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Greg

Here is a reason why this might matter. This has more to do with small businesses than larger one's. Not sure if I would classify Sonic as small, but maybe to the individual franchise holder it could be.

It is common sense that if a business's get big they have tremendous resources they can call on to map out a survival strategy. But the people that are most vulnerable at this time are the small and medium sized businesses that are typically built on owner sweat equity and are significantly under capitalized. In a sense we are being told get really big and you are 'too big too fail'.

On the other hand small businesses survive on guts and improbability. If the owners understood how likely it was that their chosen business was likely to survive, or how much capital they really need they would never open their doors. Brimming with insatiable American optimism they keep coming like salmon jumping up the falls in an impossible challenge to physics. They do make it. Largely on personal credit cards they survive expand and eventually end up at their neighborhood bank where they are always pushing the acceptable ratios of what a business should do.

They take their orders down to the bank and pack the credit and borrow against future deliveries, they extend their payables and massage their receivables. They use informal money markets known as 'uncles, in-laws and buddies'. When credit gets tight they exist on fumes and when credit freezes they will be wiped off the face of the economy by the tens of thousands.

What this most about, it is about the possible upcoming credit freeze. There are hundreds of thousands of struggling small and medium sized businesses with millions of employees going to bed tonight wondering what money they can use to pay their payroll and keep fighting. If their credit line is approved but the banks won't have any money to put in their account, what happens to their employees and what happens to their companies? Yes, we can do without Sonic Burgers, but how many small businesses and employees of these small businesses will suffer? How much of these losses are acceptable. What will be the overall cost to out society if these businesses go belly up??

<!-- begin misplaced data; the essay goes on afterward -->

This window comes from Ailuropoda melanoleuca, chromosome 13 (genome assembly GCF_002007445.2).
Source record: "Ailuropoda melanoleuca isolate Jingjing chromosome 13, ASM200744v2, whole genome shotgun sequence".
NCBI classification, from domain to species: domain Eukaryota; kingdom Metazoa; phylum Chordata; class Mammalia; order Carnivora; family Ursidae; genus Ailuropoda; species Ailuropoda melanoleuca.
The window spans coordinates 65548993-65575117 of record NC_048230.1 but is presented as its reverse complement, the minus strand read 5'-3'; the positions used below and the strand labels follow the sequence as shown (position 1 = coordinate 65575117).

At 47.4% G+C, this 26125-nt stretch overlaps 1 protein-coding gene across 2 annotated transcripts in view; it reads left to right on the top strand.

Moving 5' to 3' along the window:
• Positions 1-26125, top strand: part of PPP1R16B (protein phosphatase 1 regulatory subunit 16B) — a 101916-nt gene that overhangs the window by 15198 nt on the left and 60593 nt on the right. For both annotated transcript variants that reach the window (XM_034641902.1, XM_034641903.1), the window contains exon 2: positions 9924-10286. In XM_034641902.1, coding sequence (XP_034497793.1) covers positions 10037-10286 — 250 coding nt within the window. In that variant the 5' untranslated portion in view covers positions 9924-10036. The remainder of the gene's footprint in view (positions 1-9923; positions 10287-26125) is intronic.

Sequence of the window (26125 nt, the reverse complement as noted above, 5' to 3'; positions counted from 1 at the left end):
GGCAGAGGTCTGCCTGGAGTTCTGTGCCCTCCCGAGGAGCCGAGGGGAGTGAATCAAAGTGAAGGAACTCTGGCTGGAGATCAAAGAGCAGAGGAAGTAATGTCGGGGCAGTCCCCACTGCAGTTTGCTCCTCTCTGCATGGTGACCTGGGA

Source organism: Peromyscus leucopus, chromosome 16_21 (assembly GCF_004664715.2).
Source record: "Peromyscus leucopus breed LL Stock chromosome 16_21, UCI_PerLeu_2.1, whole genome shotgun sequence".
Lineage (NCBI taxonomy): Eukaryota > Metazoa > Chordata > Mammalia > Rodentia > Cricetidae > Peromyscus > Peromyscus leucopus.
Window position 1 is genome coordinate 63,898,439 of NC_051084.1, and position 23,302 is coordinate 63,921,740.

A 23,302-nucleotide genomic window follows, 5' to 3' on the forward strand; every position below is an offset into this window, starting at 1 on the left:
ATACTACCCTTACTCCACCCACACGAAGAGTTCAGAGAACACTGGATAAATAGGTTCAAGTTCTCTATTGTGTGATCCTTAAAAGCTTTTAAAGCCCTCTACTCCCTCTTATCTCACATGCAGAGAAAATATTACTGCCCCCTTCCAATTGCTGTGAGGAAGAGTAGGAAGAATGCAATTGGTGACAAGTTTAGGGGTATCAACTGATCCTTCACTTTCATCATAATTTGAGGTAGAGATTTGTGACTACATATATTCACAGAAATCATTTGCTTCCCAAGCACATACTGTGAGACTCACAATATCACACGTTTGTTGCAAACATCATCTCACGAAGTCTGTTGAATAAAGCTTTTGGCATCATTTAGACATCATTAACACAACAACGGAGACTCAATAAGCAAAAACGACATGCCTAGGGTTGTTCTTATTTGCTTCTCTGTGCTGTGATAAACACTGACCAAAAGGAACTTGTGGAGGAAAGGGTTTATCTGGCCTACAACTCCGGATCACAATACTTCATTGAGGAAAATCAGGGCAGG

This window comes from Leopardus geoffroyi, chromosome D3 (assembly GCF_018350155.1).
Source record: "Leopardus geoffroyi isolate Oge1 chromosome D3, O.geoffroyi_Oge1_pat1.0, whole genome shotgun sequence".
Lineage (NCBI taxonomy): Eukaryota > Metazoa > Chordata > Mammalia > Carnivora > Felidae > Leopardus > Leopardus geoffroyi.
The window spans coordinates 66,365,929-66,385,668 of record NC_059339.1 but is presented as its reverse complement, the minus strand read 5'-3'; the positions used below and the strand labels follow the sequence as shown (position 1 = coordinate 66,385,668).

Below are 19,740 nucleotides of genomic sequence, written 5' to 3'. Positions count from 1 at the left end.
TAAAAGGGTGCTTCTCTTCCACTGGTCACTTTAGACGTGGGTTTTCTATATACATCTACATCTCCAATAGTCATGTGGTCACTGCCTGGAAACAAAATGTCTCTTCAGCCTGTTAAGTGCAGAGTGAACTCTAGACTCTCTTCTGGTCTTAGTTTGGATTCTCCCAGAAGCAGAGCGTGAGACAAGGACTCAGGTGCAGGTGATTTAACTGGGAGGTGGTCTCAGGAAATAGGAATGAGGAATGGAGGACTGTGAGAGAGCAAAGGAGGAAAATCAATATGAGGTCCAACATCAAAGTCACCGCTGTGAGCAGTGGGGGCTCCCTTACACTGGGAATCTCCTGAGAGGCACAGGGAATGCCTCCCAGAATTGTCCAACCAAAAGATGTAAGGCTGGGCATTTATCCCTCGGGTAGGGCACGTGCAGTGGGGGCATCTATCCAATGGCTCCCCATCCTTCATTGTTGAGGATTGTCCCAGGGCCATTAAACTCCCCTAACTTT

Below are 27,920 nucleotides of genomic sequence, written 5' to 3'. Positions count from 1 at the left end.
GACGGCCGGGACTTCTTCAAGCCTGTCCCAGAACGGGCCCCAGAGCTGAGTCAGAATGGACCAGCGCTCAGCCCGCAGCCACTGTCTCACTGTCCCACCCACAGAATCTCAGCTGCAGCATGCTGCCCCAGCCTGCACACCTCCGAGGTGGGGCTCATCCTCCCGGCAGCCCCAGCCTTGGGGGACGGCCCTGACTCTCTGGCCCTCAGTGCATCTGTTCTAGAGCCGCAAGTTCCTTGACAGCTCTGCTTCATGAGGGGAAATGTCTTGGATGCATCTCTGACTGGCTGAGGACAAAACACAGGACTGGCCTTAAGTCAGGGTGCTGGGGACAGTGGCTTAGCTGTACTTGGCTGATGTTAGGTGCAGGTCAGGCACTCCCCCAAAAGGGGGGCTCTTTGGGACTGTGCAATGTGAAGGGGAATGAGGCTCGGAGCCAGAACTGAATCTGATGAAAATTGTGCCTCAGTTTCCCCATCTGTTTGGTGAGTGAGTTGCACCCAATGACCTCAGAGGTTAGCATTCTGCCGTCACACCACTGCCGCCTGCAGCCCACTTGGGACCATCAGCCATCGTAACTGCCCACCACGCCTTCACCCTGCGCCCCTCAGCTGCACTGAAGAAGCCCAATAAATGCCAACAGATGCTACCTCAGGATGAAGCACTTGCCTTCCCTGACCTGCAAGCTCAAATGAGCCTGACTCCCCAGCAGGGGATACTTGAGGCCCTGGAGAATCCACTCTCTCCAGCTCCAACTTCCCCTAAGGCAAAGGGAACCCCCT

So the issue is larger than the Sonic Burger and the fat cats on Wall Street. This has serious implications for everyone. If you work in a car dealership and you depend on the free flow of credit, then your job is at risk. If you work for a small company which uses a line of credit for inventory and payroll then this effects you too. The ripples of this are far reaching. I am not sure if a bailout is the best answer, but smug talk about Sonic Burger is not the answer either, and it trivializes what is the most serious part of this mess.

Greg

Think I am joking??

In an example of how fragile credit markets have become, the state of Massachusetts yesterday tried to borrow $400 million to make its routine quarterly local aid payments to cities and towns. State treasury officials said the credit markets abruptly froze midday, leaving them $170 million short. The state will have to use its own funds to complete the local aid payments, draining the state's balance to extremely low levels.

"I don't think any treasurer alive could say they've ever seen anything like this," said Timothy P. Cahill, the state's treasurer. "There have always been cash shortages, but you could always go to the market and get more. This is the first time we haven't been able to do that."

Cahill said he believes the credit market will in effect remain shuttered today as the nation's largest lenders hold on to their cash amid uncertainty over plans for a federal bailout. In short, the House's rejection of a $700 billion Wall Street bailout plan takes Massachusetts and the rest of the US economy into territory that few policy makers and analysts wanted to explore.

It tests the forecasts of Federal Reserve chairman Ben Bernanke and Treasury Secretary Henry Paulson that failure to approve the plan will dry up credit markets, damage the financial system, and send the fragile US economy spiraling into a deep recession. The economy may yet muddle through, analysts said, but the risks of a catastrophic downturn have risen.

www.boston.com/business/articles/2008/09/30/unknown_terrain_for_economy/

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